Journal : Journal of Consumer Policy , vol. 27 , p. 401–420 , 2004
Publisher : Springer
International Standard Numbers
Printed : 0168-7034
Electronic : 1573-0700
Publication type : Academic article
If you have questions about the publication, you may contact Nofima’s Chief Librarian.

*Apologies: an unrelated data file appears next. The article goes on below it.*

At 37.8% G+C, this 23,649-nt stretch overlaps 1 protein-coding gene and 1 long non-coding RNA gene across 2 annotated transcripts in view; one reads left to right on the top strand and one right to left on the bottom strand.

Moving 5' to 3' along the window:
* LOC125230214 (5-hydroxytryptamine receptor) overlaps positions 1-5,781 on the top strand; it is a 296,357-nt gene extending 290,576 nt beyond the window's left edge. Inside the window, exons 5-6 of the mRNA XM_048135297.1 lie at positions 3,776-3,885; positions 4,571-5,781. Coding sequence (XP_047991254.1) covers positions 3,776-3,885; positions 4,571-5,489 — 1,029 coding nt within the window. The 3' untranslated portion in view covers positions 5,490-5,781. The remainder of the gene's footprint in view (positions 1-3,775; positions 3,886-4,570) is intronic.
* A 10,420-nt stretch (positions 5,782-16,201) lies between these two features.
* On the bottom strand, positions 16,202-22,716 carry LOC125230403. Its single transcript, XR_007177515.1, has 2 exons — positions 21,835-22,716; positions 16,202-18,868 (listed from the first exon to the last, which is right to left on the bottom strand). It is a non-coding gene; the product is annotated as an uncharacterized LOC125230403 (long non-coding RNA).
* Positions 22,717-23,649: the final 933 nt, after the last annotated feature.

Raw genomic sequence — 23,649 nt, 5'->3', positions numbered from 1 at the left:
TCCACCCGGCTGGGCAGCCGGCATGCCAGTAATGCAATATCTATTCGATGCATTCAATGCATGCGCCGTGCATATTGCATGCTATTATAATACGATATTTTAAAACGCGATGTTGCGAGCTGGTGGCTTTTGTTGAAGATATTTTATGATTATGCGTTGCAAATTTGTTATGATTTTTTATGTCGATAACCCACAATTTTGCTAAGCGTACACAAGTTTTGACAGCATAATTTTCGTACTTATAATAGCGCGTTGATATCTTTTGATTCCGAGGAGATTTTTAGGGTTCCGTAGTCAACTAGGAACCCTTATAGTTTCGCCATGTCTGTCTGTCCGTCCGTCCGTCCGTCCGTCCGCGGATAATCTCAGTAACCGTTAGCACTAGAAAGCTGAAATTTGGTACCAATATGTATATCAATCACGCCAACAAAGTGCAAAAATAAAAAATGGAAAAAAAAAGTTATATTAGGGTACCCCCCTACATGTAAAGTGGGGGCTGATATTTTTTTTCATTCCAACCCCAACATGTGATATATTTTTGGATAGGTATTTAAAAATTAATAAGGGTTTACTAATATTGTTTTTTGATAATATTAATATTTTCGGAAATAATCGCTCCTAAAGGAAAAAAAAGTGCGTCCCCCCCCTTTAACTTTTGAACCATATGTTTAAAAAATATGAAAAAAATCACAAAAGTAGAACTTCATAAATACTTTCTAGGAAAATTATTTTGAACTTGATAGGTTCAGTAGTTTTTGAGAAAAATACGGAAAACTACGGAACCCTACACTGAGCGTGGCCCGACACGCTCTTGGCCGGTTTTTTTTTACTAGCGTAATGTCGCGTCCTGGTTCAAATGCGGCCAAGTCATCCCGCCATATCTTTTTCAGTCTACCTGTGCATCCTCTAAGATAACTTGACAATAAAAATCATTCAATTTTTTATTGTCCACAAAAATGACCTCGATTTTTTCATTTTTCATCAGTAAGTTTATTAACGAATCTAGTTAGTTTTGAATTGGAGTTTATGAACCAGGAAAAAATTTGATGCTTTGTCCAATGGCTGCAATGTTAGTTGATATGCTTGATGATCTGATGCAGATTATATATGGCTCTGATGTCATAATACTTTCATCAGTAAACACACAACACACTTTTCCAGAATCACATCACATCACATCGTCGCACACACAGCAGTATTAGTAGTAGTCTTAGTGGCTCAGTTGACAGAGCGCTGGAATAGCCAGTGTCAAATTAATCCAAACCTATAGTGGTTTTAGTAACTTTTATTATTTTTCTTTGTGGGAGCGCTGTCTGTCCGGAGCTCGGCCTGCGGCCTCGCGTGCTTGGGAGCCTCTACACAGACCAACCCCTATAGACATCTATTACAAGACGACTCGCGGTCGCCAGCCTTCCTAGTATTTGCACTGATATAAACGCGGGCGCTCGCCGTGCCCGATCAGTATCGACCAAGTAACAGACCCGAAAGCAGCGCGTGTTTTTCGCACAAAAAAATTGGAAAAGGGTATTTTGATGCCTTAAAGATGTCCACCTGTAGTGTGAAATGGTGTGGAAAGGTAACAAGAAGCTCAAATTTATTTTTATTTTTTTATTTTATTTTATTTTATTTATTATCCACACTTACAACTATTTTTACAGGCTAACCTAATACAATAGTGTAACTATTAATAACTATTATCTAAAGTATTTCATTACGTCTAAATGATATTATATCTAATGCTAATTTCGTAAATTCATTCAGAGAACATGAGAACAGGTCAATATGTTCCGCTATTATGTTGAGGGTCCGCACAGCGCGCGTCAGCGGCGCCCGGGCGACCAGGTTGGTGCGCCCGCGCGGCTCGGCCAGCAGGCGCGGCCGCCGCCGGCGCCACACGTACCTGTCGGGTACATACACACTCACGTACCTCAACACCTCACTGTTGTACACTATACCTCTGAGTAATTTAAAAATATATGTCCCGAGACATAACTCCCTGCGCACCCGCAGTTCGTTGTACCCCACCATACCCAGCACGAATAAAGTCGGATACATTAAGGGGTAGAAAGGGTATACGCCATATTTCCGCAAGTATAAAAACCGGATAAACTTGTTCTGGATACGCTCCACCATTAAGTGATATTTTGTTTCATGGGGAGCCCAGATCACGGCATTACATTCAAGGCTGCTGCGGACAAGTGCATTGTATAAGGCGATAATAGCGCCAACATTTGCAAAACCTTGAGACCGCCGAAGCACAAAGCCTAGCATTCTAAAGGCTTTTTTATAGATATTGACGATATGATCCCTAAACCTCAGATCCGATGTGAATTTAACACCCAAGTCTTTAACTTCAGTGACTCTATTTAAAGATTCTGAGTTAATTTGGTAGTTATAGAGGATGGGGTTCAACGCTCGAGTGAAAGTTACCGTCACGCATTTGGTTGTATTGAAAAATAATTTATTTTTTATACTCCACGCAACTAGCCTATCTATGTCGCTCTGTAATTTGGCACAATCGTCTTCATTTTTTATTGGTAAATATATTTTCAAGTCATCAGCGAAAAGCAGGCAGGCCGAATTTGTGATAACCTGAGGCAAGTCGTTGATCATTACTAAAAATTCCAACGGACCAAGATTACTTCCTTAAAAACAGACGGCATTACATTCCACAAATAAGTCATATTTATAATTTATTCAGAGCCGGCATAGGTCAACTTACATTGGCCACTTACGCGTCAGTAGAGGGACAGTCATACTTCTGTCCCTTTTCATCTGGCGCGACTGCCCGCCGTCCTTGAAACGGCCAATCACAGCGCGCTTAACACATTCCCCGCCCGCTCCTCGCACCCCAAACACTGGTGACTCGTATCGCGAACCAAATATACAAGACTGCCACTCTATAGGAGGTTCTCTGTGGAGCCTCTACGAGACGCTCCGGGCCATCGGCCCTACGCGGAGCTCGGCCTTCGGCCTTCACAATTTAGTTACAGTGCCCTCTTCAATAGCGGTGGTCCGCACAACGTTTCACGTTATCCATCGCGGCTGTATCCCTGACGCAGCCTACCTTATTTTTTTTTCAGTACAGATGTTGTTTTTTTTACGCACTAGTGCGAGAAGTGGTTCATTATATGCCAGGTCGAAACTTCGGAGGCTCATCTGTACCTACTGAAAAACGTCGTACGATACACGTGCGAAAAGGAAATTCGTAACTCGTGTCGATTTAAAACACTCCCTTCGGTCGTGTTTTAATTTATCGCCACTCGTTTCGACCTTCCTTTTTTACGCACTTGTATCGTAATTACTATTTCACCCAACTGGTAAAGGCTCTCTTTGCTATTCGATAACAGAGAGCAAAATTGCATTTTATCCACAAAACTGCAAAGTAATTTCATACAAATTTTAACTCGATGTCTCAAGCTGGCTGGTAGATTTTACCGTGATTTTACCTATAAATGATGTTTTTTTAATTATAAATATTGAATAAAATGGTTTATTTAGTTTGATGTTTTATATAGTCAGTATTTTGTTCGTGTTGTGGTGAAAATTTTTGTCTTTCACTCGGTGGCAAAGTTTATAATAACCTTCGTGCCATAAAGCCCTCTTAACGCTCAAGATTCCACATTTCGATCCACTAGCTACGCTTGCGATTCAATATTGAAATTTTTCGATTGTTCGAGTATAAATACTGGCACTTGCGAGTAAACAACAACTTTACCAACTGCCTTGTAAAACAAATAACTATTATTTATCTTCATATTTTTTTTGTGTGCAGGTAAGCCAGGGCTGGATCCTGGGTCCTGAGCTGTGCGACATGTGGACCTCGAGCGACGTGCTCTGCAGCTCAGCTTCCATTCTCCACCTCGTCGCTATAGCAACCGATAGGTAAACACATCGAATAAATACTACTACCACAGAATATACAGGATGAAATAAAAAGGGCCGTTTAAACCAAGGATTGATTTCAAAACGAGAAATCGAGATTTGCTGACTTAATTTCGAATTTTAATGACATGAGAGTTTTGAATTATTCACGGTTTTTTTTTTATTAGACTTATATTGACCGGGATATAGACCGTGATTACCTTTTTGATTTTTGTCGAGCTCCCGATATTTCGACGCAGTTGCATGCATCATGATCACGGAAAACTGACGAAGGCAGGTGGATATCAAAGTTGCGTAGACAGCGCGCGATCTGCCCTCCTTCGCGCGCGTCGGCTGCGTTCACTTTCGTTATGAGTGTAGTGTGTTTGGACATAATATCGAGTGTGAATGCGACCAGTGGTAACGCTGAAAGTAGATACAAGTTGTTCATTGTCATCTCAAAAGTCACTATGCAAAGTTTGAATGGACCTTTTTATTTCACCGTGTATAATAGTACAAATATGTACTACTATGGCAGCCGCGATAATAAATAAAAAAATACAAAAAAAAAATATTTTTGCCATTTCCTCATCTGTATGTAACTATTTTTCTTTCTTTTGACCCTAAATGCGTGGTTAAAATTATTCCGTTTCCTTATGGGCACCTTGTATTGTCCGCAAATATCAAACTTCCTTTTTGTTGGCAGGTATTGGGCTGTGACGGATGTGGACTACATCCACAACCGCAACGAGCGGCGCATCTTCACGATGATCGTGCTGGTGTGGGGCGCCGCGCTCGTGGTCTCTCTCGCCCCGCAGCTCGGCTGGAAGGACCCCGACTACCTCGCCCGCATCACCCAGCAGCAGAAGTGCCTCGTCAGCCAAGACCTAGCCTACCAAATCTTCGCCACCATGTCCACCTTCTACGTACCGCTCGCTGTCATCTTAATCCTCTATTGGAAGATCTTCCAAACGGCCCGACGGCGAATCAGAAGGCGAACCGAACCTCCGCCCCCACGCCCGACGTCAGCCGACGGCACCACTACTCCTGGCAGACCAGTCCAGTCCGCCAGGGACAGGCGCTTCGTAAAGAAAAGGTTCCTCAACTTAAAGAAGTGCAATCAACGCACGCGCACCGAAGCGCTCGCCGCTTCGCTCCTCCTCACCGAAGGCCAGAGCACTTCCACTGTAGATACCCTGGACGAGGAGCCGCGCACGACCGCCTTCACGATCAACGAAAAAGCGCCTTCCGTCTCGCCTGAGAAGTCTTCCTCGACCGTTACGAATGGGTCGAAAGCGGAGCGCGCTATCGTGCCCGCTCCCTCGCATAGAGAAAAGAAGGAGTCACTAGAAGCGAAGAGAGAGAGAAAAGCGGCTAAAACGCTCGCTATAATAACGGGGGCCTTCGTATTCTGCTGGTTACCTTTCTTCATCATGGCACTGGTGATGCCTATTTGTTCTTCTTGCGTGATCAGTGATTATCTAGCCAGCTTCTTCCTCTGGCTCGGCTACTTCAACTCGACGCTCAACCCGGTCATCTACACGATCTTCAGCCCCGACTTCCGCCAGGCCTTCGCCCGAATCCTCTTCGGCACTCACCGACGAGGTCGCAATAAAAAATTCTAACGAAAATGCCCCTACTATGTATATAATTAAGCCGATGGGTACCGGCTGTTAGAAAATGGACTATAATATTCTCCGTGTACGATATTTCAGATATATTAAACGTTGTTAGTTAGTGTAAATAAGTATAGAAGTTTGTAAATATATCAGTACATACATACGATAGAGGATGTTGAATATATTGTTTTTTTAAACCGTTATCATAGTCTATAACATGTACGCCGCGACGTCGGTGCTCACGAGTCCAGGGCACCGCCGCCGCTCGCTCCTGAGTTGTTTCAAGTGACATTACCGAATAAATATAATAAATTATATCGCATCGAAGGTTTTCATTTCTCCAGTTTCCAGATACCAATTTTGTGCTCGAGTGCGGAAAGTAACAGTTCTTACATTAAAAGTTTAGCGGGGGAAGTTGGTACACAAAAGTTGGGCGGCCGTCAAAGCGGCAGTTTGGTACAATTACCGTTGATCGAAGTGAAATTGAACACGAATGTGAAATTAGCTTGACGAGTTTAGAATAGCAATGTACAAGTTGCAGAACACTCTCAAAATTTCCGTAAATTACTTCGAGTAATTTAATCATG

This study was aimed at gaining a better understanding of the nature of negative attitudes towards genetically modified (GM) food. A sample of 250 students at the University of Tromsø responded to a questionnaire measuring attitudes towards GM food, attitude strength, intention to buy such food and their personal values. Values and attitude strength proved to be important constructs when explaining the attitudes. A structural model was estimated, confirming that the negative attitudes towards GM food were embedded in universalism and hedonism values, and also predict behavioural intention to buy such food. Attitude centrality was found to moderate the value-attitude relationship. Central attitudes mediated the relation between values and behavioural intention, while for the weak attitudes there was no relation between values and attitudes. Rather, both were independent predictors of intention. The study showed that some individuals hold weak attitudes, and may therefore be more likely to change their attitude than those whose attitude is embedded in values.